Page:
In Africa, the little five game animals are:
1. Elephant shrew: a small, insect-eating mammal with a long nose. Elephant shrews are very common in Southern Africa but seldom seen.
2. Buffalo weaver: the buffalo weaver is the easiest among the little five to find and observe.
3. Leopard tortoise (commonly found at Sibuya Game Reserve)
4. Antlion or ant lion
5. Rhino beetle
The term little five was brought to life, after safari tourists’ successful wildlife experience of the big five in Southern Africa. It was after a call by nature conservationists for visitors also to acknowledge the smaller — less noticed — but still enigmatic, animals of the savanna (called bushveld in South Africa).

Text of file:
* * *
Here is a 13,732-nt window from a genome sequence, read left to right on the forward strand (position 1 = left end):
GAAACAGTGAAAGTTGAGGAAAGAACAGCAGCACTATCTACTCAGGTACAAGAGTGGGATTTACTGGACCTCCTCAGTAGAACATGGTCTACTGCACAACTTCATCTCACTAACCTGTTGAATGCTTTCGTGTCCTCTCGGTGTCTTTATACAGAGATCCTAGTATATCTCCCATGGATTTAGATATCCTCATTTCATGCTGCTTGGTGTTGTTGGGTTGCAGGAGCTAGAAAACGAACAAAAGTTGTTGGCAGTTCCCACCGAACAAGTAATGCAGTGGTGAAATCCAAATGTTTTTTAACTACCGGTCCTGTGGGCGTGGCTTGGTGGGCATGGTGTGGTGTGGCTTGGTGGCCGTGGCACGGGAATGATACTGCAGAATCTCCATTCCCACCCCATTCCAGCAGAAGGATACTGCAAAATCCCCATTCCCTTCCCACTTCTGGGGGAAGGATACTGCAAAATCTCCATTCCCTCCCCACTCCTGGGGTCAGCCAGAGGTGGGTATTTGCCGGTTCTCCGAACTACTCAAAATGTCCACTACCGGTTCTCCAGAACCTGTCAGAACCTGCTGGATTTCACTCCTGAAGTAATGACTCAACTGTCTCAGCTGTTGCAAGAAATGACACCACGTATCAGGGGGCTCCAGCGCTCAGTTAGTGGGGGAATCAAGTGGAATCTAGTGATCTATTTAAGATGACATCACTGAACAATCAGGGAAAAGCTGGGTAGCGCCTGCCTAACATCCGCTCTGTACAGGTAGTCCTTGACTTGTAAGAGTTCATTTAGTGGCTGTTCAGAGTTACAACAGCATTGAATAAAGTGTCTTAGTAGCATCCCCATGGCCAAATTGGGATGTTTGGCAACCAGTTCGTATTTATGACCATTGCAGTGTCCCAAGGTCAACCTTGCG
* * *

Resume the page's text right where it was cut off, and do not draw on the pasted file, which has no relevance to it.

Each “little” species is a contradiction in sheer size to the big five animal, but the first part of its English name relates to one of the famous bigger five animals one-on-one.
In Africa, the big five game animals are the lion, leopard, rhinoceros (both black and white species), elephant, and Cape buffalo. The term “big five game” (usually capitalized or quoted as “Big Five”) was coined by big-game hunters and refers to the five most difficult animals in Africa to hunt on foot. Subsequently the term was adopted by safari tour operators for marketing purposes. The term is used in most tourist and wildlife guides that discuss African wildlife safaris. The members of the Big Five were chosen for the difficulty in hunting them and the degree of danger involved, rather than their size.
The 1990 and later releases of South African rand banknotes feature a different big-five animal on each denomination.
Countries where all the members of the big five can be found include Angola, Botswana, Zambia, Uganda, Namibia, Ethiopia, South Africa (Eastern Cape, Sibuya Game Reserve), Kenya, Tanzania, Zimbabwe, the Democratic Republic of the Congo, Rwanda and Malawi.